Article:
War of the Rebellion: Serial 021 Page 0337 Chapter XXVII. OPERATIONS IN WEST LOUISIANA.

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Norris, was ordered forward on the main road to within 600 yards of the enemy's works, to engage a rebel battery on the opposite side of the Teche and a heavy gun in position in front, both of which were pouring a galling fire upon the right flank of Colonel Paine's brigade. At 12.30 p. m. the battery was ordered to the front and took position in front of the left of Colonel Paine's brigade, nearly opposite the center of the line of the enemy's works, about 500 yards from them, and engaged all the enemy's guns from the wood on right to the Teche on his left. The battery retained this position within ordinary range of grape, canister, and musketry until after dark, and the troops had withdrawn for the night. During the afternoon all the enemy's guns were silenced, one after another, and at sunset no reply was made to our fire.

Ont eh 14th the battery took the advance, with General Weitzel's brigade, and was engaged for a short time in driving a section of artillery from Generate. The battery soon after crossed the Teche and that night encamped opposite Franklin.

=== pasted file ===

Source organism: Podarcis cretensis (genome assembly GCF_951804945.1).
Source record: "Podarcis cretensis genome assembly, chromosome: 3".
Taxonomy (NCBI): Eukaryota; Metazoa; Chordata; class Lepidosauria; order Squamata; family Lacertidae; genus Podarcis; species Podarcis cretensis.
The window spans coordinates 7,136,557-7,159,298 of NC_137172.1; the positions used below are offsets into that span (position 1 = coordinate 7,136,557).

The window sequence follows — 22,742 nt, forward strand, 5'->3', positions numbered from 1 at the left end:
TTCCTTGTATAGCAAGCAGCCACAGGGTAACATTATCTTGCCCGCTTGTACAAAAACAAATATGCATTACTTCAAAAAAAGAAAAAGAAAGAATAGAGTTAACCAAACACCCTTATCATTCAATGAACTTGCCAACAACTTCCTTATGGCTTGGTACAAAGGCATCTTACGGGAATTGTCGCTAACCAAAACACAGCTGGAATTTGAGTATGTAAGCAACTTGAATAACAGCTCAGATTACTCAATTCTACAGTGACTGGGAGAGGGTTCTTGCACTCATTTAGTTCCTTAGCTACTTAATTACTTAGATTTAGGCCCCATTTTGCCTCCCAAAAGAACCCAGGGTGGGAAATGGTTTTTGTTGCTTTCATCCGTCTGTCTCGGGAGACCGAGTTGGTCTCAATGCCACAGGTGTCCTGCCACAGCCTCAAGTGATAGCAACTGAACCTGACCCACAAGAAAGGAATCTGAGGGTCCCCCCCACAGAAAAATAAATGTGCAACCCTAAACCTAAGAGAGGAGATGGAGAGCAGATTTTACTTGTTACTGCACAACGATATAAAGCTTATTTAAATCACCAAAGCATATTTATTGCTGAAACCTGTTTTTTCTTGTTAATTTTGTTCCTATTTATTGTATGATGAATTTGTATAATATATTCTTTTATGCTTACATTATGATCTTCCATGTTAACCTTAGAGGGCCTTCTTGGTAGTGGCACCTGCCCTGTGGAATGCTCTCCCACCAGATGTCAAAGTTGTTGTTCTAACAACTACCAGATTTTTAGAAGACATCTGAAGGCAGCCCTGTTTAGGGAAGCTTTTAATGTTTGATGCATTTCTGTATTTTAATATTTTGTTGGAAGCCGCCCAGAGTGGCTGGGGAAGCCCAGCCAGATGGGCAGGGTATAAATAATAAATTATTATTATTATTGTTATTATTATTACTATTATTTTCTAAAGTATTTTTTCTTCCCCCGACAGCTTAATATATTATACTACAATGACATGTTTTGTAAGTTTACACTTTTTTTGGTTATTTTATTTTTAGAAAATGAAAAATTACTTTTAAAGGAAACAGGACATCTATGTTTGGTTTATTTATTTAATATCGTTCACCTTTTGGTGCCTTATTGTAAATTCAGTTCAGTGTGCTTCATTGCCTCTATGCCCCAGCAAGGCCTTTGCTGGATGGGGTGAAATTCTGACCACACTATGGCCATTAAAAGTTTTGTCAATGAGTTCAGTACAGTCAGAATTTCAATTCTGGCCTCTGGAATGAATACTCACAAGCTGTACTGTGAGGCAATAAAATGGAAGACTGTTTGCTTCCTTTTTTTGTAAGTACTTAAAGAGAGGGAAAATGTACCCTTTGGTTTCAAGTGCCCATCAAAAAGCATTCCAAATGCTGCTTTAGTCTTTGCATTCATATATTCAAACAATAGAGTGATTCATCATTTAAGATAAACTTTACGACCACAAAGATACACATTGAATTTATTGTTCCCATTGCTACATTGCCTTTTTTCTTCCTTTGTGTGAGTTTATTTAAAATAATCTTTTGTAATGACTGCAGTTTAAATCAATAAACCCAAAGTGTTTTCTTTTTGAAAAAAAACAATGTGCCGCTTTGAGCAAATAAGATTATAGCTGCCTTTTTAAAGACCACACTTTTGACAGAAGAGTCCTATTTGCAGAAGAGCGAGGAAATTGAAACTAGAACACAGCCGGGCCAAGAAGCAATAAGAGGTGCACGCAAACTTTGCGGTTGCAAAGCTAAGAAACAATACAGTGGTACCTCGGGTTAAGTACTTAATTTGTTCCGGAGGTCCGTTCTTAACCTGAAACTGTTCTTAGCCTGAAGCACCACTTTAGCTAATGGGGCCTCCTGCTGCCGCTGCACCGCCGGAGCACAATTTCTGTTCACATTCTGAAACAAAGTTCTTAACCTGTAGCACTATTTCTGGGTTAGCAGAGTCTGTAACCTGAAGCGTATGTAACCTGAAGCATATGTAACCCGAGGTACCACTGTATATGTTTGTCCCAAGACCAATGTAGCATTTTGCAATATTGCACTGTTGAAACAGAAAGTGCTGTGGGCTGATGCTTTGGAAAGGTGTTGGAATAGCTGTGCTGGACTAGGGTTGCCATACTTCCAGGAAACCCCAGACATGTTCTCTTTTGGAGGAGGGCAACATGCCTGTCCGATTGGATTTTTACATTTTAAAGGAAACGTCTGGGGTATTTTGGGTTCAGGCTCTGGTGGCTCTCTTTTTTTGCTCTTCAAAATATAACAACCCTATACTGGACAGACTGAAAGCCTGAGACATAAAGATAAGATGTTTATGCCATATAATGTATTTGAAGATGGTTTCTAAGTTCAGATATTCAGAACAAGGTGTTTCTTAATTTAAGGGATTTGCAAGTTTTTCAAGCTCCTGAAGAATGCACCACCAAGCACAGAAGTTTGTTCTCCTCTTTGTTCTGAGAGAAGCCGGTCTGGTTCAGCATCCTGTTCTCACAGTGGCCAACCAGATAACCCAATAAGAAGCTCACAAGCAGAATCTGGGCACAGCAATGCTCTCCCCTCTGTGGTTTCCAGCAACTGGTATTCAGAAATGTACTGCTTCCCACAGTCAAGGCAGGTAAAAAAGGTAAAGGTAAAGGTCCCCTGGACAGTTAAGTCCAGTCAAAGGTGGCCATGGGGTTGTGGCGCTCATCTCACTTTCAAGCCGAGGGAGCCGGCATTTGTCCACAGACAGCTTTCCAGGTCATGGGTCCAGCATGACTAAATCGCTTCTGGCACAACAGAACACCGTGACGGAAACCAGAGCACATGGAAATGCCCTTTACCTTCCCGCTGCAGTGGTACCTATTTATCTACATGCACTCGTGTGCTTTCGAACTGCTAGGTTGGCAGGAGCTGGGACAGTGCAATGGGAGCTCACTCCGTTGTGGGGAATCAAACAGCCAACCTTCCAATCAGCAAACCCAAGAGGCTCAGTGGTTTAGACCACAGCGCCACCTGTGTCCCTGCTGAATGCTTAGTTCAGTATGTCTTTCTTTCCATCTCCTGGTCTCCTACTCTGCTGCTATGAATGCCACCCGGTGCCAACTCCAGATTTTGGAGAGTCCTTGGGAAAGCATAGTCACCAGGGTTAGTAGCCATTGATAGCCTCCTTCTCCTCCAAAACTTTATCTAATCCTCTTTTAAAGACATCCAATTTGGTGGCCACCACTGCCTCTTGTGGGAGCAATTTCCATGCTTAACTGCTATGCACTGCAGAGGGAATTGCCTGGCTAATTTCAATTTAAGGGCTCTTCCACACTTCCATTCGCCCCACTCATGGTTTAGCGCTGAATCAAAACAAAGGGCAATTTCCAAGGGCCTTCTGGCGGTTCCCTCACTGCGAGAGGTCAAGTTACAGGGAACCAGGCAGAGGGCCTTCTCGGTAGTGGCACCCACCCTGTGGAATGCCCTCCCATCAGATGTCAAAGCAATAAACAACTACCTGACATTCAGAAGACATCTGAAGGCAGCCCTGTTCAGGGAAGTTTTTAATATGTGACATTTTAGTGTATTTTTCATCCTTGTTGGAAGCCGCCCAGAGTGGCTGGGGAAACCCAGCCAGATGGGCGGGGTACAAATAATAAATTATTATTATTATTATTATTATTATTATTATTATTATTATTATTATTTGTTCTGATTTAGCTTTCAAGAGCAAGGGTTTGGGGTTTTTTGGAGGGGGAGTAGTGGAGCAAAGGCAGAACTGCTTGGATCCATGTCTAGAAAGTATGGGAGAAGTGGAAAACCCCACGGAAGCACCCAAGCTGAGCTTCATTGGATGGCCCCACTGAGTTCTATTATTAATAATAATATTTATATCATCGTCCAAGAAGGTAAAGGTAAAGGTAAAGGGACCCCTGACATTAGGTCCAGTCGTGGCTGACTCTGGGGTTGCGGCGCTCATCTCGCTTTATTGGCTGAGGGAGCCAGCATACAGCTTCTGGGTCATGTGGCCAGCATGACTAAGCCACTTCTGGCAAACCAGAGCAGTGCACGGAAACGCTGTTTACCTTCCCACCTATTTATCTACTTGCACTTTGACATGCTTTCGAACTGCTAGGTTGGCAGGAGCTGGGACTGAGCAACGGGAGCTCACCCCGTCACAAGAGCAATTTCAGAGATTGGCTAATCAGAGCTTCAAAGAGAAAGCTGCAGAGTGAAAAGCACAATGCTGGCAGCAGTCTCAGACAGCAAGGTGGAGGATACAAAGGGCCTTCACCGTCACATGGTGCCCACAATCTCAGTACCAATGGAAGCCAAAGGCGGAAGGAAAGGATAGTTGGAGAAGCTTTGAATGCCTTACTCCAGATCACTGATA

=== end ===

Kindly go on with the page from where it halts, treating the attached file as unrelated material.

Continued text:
The casualties were: One morally wounded (since died) and 4 slightly wounded; 2 horses killed; wheel, stock, and pole of a caisson broken (since repaired). The battery is now in prefect condition for immediate service.

In conclusion I would state that the conduct of officers, non-commissioned officers, and men was such as it should be, and deserving of the highest praise. I was most ably assisted by my subalterns, Lieutenants Norris, Haskin, and Garvin; and the chiefs of pieces, in their responsible positions, Sergeants [Edward] Mahon, Capron, [James] Cronin, [Henry] Harris, and [Charles] Riley, exhibited much coolness and accuracy in directing the fire of their respective guns.

I am, sir, very respectfully, your obedient servant,


Captain, First United States Artillery.

Brigadier General RICHARD ARNOLD,

Chief of Artillery, Nineteenth Army Corps.

No. 14. Report of Col. Timothy Ingraham, Thirty-eighth Massachusetts Infantry, commanding First Brigade, of engagement at Fort Bisland.


Franklin, La., April 14, 1863.

SIR: In accordance with orders from the general commanding I have the honor to make the following report:

Sunday morning (April 12) my brigade moved in the direction of the enemy's works-three regiments, one having been left on detached duty at Brashear City-one regiment marching on the river road and two through the plantations for about 2 miles, when my brigade was formed on the left of General Paine's brigade near a strip of wood, one regiment being thrown out as skirmishers in front of the wood, two being held as reserve at the rear of the wood.

At about 1 p. m. I moved my brigade on in line of battle in the rear of General Paine's brigade. Just before dark we fell back a short distance,